3. Your recipe’s look amazing, love the photos and all the ideas for cooking wonderful vegetable meals. Thanks Erin!

  4. […] you are planning a plant-based meal, feel free to use your creativity.  You want to have a mix of grains, vegetables, and protein, but […]

  5. […] look up a recipe every single evening for dinner.  Towards my blog’s beginnings, I posted a basic formula for cooking without a recipe.  However, this formula doesn’t cover special cooking techniques.  I teach myself how to […]

  6. […] not quite a recipe, it’s actually more recipe-ish.  One of my early posts was some basic guidelines for vegan cooking, that people could follow so they weren’t constantly looking up new recipes.  This […]

Leave a Reply

Fill in your details below or click an icon to log in:

WordPress.com Logo

You are commenting using your WordPress.com account. Log Out / Change )

Twitter picture

You are commenting using your Twitter account. Log Out / Change )

Facebook photo

You are commenting using your Facebook account. Log Out / Change )

Google+ photo

You are commenting using your Google+ account. Log Out / Change )

Connecting to %s

Becoming Mother

A book and a blog for first-time mothers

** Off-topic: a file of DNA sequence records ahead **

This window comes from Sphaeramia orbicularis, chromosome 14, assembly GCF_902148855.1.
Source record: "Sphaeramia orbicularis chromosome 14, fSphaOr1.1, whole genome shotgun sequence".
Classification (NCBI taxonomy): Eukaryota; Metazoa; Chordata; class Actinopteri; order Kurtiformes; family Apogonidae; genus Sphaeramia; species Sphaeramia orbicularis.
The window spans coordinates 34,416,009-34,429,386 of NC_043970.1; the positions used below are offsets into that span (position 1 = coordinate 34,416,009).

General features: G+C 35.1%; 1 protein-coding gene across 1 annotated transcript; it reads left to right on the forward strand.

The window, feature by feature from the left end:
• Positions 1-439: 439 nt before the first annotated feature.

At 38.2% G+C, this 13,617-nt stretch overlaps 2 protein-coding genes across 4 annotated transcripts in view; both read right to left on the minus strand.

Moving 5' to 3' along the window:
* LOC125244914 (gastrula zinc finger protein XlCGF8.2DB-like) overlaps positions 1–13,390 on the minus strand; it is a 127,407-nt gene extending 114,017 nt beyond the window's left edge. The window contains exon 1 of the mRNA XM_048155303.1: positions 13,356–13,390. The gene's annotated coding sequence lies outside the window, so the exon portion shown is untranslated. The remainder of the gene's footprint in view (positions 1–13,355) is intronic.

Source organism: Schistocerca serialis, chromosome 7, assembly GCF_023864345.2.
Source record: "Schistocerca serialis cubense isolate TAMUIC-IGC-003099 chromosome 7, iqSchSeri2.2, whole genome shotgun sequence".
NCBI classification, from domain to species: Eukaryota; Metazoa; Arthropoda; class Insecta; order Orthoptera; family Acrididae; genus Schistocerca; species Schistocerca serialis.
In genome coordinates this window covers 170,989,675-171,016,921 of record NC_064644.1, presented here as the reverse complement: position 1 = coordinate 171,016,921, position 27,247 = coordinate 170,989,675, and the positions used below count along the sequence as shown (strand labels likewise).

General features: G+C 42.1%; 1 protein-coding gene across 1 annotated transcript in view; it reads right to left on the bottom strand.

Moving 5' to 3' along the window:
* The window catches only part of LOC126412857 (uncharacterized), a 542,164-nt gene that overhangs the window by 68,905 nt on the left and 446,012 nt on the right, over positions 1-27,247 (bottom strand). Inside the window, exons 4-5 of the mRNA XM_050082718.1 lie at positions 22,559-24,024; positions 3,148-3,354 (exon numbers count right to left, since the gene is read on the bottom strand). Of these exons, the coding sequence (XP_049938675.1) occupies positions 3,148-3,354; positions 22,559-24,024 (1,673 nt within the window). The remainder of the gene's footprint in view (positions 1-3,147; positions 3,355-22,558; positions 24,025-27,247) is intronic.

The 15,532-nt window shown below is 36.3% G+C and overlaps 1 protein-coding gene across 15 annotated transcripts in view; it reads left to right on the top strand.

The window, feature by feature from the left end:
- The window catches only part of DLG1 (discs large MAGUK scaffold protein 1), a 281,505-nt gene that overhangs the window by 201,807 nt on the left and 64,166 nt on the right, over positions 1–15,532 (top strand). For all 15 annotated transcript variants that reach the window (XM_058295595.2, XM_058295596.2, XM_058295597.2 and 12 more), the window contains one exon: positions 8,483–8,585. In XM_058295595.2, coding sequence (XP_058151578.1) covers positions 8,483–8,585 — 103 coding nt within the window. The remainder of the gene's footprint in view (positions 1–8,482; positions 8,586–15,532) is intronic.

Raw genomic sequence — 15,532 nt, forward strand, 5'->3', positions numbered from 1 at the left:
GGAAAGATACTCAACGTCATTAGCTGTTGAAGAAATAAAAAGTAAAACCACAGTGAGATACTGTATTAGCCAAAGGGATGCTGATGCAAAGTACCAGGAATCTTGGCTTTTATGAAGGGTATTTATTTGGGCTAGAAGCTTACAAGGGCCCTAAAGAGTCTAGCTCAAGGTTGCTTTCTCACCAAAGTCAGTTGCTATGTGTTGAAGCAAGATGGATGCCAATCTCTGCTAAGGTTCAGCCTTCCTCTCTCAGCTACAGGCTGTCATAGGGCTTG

The New Vegan Family

Pregnancy, Parenting, and Easy Vegan Food.

A Spoonful of Nature

Lifestyle Blog

goodfoodmarsh

INTERNATIONAL FOODIE, FEMINIST & SA$$ QWEEN

Peaceful Parents, Confident Kids

Parenting With Respect

The Spirited Spondy

A detemined Spondy out to raise awareness for Ankylosing Spondylitis!

Anky..Spon...What?

Living with Ankylosing Spondylitis can be difficult but I manage one day at a time!

Asian Vegan Eats

Asian vegan recipes, food & restaurants

Attempting Perfection

Setting expectations too low has never been my problem

the living notebook

creativity : art : philosophy : productivity : writing

Edging West

Adventure + Culture + Environment

Painterly Pumpkins

Parenting, vegan cooking, writing, and the moments between.

Steve McCurry's Blog

Steve's body of work spans conflicts, vanishing cultures, ancient traditions and contemporary culture alike - yet always retains the human element. www.stevemccurry.com

Kiran's Cooking Club

Everyday Indian Food

Lit For Kids

Introducing kids of all ages to the world of literature

Mom's Vegan Kitchen

Critter-free comfort food!

%d bloggers like this: